My Oversight on Scott Atlas

My Hoover colleague and friend Alvin Rabushka writes:

An example of the authority of local control is Sara Cody, the health officer and public health director of Santa Clara County.  She dictated Stanford’s response to COVID, a “shelter-in-place” lockdown.  The evidence Atlas assembled and presented contradicted her instructions to Santa Clara County residents, firms, and institutions.  For this reason and others, 85 percent of the members of the Stanford Faculty Senate in late November 2020 voted to condemn him, only the second instance in Stanford history.  The intervention of the former provost, worried about academic freedom, persuaded the Senate against  recommending that Stanford discipline Atlas.  Only two of his Hoover Institution colleagues publicly defended him.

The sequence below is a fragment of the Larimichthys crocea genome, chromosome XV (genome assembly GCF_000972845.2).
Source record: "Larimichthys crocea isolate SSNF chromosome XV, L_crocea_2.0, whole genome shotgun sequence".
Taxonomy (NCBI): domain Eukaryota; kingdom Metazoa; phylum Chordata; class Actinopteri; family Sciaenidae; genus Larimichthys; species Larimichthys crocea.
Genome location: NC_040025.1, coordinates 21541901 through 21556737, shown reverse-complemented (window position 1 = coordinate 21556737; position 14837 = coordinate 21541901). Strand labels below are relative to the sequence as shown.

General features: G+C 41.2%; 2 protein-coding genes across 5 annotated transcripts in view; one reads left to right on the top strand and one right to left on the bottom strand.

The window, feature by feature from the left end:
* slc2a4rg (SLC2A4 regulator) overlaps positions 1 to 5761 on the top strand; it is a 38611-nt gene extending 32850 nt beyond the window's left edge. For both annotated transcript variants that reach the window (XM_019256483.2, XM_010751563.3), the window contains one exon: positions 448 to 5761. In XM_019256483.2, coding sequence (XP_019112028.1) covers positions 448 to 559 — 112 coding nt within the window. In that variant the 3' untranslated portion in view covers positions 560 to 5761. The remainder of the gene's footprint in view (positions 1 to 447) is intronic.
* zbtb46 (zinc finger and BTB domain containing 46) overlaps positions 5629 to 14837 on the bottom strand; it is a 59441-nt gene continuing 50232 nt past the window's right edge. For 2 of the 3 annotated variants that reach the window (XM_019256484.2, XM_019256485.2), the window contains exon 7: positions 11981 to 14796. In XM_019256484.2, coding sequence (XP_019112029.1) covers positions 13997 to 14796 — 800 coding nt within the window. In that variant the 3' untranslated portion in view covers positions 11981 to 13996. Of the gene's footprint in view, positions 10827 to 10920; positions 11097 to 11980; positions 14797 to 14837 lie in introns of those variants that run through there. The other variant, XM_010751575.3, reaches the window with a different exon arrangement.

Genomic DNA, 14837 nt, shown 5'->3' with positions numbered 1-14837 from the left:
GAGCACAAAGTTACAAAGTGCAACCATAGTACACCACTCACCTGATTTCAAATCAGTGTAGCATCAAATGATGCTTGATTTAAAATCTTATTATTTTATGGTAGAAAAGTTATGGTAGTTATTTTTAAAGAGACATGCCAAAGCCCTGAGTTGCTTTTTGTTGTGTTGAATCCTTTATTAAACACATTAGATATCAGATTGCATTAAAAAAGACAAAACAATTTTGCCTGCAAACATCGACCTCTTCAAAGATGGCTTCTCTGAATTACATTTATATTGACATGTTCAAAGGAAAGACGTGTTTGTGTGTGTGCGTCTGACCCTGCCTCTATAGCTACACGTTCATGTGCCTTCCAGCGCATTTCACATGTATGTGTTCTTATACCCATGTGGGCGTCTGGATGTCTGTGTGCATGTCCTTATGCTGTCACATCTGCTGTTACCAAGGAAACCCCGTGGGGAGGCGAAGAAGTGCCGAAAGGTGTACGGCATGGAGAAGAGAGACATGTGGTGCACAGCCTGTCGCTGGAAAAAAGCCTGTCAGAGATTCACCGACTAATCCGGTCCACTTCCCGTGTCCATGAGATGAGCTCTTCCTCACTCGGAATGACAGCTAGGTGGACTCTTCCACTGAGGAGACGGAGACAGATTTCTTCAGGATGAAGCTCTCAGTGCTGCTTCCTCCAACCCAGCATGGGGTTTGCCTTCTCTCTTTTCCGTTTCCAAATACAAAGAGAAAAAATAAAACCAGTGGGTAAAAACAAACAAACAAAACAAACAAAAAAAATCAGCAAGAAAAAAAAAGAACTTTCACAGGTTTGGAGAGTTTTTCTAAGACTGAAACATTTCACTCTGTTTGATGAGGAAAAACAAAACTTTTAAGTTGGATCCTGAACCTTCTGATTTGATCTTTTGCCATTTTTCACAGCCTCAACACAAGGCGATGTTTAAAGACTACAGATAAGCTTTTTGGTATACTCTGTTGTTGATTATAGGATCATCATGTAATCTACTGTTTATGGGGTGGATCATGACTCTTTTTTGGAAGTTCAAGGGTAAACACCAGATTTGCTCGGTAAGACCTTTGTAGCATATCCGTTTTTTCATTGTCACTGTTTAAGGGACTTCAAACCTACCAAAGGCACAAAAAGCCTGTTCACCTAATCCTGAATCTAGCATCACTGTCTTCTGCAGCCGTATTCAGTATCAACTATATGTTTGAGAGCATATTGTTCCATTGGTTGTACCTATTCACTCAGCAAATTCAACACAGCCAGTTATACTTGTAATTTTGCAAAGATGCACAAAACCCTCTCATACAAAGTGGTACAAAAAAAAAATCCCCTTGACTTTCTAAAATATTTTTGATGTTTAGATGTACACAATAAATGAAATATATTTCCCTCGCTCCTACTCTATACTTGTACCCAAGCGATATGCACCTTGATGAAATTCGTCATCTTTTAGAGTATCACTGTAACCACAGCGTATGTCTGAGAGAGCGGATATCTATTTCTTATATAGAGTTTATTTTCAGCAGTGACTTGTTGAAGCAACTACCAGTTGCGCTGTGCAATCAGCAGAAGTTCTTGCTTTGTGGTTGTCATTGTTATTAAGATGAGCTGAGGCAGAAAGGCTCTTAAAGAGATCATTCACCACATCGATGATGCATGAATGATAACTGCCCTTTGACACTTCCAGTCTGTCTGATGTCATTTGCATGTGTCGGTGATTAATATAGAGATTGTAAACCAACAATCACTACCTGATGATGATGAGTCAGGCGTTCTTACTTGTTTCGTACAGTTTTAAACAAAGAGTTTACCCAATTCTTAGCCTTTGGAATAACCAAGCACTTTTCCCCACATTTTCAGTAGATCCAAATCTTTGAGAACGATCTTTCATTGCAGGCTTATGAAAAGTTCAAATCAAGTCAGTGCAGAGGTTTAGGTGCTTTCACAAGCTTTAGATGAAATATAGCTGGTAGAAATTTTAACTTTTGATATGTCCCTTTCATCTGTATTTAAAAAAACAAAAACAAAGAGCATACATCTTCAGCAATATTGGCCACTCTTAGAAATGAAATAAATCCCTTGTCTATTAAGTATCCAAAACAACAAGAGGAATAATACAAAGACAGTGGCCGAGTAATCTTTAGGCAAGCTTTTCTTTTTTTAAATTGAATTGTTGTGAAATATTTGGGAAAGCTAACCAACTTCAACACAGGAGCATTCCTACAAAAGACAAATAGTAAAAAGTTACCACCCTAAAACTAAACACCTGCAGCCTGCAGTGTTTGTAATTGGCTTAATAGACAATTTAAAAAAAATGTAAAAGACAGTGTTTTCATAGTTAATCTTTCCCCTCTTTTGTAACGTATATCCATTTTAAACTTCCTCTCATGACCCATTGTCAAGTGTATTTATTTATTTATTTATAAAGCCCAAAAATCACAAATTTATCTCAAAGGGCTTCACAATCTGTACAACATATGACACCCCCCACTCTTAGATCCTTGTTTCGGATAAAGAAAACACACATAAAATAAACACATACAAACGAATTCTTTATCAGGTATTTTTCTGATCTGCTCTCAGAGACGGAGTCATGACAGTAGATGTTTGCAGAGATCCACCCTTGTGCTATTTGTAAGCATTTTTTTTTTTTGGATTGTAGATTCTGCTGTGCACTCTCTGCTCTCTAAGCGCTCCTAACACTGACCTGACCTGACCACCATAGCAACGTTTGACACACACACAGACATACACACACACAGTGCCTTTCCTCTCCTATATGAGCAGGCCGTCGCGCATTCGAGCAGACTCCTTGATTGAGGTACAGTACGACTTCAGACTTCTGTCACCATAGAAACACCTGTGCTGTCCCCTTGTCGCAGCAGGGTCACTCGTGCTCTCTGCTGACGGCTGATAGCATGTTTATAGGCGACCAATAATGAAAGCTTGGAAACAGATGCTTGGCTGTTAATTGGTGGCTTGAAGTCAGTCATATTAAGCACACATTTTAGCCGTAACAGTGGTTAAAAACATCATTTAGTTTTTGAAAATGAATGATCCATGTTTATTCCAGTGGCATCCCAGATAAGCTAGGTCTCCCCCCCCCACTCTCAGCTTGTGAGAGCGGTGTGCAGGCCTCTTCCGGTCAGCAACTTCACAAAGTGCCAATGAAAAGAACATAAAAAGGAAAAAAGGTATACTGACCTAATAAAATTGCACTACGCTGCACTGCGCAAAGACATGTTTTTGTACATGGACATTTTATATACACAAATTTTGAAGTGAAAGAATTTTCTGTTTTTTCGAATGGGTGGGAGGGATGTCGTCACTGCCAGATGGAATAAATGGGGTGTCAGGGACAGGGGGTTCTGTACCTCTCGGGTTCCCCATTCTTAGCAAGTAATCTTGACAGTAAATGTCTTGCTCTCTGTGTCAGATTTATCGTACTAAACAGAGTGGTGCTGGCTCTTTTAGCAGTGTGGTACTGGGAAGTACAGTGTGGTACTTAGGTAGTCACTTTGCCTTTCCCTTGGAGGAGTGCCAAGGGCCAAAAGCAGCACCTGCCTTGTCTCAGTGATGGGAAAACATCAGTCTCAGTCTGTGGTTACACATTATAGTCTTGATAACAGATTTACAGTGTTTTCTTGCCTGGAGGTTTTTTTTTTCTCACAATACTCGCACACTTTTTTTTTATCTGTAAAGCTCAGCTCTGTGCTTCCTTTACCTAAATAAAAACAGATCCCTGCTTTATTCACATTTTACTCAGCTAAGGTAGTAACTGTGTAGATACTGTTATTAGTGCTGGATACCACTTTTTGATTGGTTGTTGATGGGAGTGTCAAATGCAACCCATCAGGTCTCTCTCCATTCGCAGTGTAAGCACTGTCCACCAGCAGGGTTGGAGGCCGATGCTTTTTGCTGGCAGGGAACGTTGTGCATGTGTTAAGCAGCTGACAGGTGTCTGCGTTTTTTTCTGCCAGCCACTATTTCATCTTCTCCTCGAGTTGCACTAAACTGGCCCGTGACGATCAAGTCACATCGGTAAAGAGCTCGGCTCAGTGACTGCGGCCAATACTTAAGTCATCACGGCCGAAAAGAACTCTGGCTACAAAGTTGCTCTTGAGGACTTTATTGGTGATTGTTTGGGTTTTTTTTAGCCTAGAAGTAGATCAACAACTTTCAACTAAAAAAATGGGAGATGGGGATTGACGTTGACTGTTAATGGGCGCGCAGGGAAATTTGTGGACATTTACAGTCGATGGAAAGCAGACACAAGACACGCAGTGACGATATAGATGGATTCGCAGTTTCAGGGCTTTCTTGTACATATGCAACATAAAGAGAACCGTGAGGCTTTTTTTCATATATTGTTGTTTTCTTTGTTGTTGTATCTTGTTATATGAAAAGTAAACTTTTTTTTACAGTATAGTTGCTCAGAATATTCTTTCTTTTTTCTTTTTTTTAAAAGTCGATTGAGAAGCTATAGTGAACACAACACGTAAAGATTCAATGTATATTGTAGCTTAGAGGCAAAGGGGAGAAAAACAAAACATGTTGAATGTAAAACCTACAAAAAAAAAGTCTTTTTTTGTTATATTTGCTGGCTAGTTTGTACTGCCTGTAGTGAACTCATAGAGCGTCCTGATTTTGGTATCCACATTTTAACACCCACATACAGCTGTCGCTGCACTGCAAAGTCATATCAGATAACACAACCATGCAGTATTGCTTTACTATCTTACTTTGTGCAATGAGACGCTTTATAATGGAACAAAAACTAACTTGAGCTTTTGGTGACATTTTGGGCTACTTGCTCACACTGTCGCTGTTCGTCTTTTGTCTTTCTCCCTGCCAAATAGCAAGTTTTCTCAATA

In private communication, Alvin informed me that I was not one of the two. I was surprised. I thought I had. I certainly did so with my doctor and with my friends. And I did write this, which was an implicit public defense of Scott Atlas, but it was not even an implicit defense of his academic freedom.

So, on the record, I do defend Scott Atlas’s academic freedom. This defense is independent of any advice he gave to President Trump. But from what I have read, his advice was generally quite good. It’s easy to defend the academic freedom of someone that you 90+ percent agree with, as is the case with Scott.

But even if I had totally disagreed with Scott’s advice, I think the Stanford Faculty Senate was totally out of line.